Home Hopewell Valley News Hopewell News Hopewell Valley Regional school board adopts $89.7M budget

Hopewell Valley Regional school board adopts $89.7M budget

The Hopewell Valley Regional School District Board of Education has adopted an $89.7 million budget to fund the operation of the school district during the 2019-20 school year.

During a public hearing for the budget on May 6, board members voted 8-1 to adopt the spending plan.

Board President Alyce Murray and board members Peter DiDonato, Deborah Linthorst, Debra O’Reilly, Susan Pollara, Sarah Tracy, Jenny Long and Michael Markulec voted “yes” on a motion to adopt the budget.

The board’s vice president, Adam Sawicki, voted “no” on the motion and said he could not support the budget, which proposed a significant reduction in the use of surplus funds (savings) as revenue.

“I do not believe we need to take the immediate severe reduction in our use of surplus this year,” Sawicki said. “I have advocated for a more gradual, measured approach to do that. I think the tax levy increasing by 5.27% this year is going to be difficult for our local residents, especially those on a fixed income. That is a pretty significant increase.”

Superintendent of Schools Thomas Smith said looking at the five-year history of the district’s general fund, increases average out to 2.11%, including the increase for 2019-20.

“This year if we did not increase and use that available banked (tax levy) cap, we would have massive layoffs. That would impact the functioning of the district plain and simple. The increase (in the tax levy) also decreases our reliance on surplus funds,” Smith said.

The banked tax levy cap to which the superintendent referred is property taxes the school board could have collected in previous budget years, but did not. The board has the ability to preserve those uncollected property taxes and to collect that money within a certain number of years.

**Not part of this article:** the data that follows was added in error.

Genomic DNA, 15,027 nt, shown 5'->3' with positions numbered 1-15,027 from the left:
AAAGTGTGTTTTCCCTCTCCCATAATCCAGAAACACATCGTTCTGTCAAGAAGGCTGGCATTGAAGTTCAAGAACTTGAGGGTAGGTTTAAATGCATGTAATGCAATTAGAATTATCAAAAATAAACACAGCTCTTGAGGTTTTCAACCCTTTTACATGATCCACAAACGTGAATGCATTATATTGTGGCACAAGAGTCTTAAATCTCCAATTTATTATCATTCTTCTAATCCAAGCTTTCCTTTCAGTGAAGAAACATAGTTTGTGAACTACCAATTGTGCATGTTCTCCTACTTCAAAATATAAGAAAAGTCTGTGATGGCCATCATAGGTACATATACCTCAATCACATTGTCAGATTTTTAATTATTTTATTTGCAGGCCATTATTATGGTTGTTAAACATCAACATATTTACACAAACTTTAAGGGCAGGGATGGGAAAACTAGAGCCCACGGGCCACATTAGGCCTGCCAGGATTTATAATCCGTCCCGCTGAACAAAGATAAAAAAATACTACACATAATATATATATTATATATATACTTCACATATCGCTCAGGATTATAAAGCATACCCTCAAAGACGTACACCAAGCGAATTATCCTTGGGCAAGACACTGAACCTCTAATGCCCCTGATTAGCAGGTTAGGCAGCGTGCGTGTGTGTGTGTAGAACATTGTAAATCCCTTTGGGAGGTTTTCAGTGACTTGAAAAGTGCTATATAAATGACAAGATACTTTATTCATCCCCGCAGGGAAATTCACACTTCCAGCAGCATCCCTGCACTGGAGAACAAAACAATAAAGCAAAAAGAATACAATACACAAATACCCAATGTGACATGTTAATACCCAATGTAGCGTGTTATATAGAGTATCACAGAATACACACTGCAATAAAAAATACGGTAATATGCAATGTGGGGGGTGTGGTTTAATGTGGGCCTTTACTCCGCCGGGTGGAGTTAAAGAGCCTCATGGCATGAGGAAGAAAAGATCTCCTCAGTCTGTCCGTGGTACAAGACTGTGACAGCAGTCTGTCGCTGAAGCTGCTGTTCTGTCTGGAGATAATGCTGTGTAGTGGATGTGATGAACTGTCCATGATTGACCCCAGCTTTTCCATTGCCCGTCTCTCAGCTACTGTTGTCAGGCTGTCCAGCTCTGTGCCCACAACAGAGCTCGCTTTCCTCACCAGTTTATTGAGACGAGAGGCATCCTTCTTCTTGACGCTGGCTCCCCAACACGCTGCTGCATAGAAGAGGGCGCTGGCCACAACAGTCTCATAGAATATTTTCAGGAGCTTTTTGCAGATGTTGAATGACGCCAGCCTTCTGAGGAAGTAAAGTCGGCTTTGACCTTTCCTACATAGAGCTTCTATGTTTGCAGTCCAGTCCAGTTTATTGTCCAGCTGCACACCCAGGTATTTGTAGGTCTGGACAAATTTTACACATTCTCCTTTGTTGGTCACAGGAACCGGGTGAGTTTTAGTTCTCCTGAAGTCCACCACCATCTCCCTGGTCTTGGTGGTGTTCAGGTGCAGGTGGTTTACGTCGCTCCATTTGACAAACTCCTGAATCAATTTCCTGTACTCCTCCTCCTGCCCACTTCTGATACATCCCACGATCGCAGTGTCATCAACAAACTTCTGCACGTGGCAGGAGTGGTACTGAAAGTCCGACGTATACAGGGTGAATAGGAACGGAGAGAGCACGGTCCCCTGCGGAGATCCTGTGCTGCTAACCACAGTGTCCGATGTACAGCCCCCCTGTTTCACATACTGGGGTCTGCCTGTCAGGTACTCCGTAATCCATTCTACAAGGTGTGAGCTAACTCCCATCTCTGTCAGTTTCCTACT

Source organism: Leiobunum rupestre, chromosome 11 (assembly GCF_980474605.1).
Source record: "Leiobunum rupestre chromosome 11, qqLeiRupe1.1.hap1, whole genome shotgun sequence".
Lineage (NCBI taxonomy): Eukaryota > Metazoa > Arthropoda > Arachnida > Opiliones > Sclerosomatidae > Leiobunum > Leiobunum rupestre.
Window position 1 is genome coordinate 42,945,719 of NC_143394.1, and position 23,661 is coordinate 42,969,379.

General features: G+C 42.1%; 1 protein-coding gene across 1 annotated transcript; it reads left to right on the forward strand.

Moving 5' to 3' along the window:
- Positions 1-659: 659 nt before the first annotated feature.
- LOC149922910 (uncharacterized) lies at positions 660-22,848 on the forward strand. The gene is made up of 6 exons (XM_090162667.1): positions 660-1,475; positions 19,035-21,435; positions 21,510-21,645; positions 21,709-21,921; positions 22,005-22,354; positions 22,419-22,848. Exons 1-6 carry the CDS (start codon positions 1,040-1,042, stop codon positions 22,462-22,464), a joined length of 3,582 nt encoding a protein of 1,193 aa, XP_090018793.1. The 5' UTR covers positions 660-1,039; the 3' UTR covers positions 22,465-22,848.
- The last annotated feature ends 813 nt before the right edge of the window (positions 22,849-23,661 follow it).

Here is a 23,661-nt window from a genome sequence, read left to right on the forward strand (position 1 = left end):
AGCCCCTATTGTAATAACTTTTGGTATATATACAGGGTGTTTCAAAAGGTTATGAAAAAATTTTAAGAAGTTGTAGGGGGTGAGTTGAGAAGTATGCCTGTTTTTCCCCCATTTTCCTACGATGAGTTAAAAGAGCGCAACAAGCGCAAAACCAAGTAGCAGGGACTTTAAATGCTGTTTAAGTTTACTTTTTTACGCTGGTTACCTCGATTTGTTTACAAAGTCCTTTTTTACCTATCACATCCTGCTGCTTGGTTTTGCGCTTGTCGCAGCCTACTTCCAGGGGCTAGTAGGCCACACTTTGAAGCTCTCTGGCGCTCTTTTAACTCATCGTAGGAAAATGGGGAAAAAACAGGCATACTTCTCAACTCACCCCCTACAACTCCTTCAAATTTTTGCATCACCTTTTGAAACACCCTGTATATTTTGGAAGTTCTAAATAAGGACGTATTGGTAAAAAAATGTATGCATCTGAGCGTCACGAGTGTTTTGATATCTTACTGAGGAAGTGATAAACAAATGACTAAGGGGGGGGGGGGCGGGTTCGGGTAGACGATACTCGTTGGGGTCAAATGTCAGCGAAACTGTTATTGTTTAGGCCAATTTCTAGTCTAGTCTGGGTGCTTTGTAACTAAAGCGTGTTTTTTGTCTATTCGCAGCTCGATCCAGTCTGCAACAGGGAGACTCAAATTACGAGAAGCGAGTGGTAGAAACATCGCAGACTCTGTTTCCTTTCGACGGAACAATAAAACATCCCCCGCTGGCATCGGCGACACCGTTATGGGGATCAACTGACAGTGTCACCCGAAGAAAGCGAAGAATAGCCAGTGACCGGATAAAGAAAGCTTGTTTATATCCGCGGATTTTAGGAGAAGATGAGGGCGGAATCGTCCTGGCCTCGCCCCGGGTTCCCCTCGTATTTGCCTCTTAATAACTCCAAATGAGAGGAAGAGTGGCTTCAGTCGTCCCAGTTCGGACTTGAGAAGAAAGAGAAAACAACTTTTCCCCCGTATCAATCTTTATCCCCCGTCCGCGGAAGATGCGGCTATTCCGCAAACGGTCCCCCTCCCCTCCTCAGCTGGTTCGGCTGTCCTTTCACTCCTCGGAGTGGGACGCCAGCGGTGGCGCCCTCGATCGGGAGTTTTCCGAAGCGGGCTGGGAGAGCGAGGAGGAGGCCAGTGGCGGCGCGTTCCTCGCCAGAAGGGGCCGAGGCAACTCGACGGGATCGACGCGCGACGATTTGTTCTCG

The board is using that ability for 2019-20, as noted by Sawicki, and exceeding the permitted 2% annual increase in the tax levy.

“The budget approved by the Board on Monday uses all of our “banked cap” (taxing authority granted by the state that is generated by conservatively spending under the 2% cap in prior years). The budget applies 100% of the banked cap to reducing surplus usage, and will result in an increase in the total school tax levy of nearly 5%, ” Sawicki said.

Sawicki offered suggestions.

“We should instead limit the use of surplus to the same amount we used last year, and gradually reduce the use of surplus in the coming years. Board work sessions had projected operating expense increases above 3% in later years, which would allow spending (and use of surplus) to creep back up,” he said.

He went further on.

“My proposal had kept spending increases at 2.5%. Even with the approved budget, our use of surplus will rise again in the coming years if we do not get our operating expense growth closer to 2%. Reducing expense growth is what is necessary to prevent greater reliance on surplus in the future, and this has been acknowledged by the District’s business administrator,” Sawicki said.

He said the Board is imposing a severe tax increase on the general public for the wrong reasons.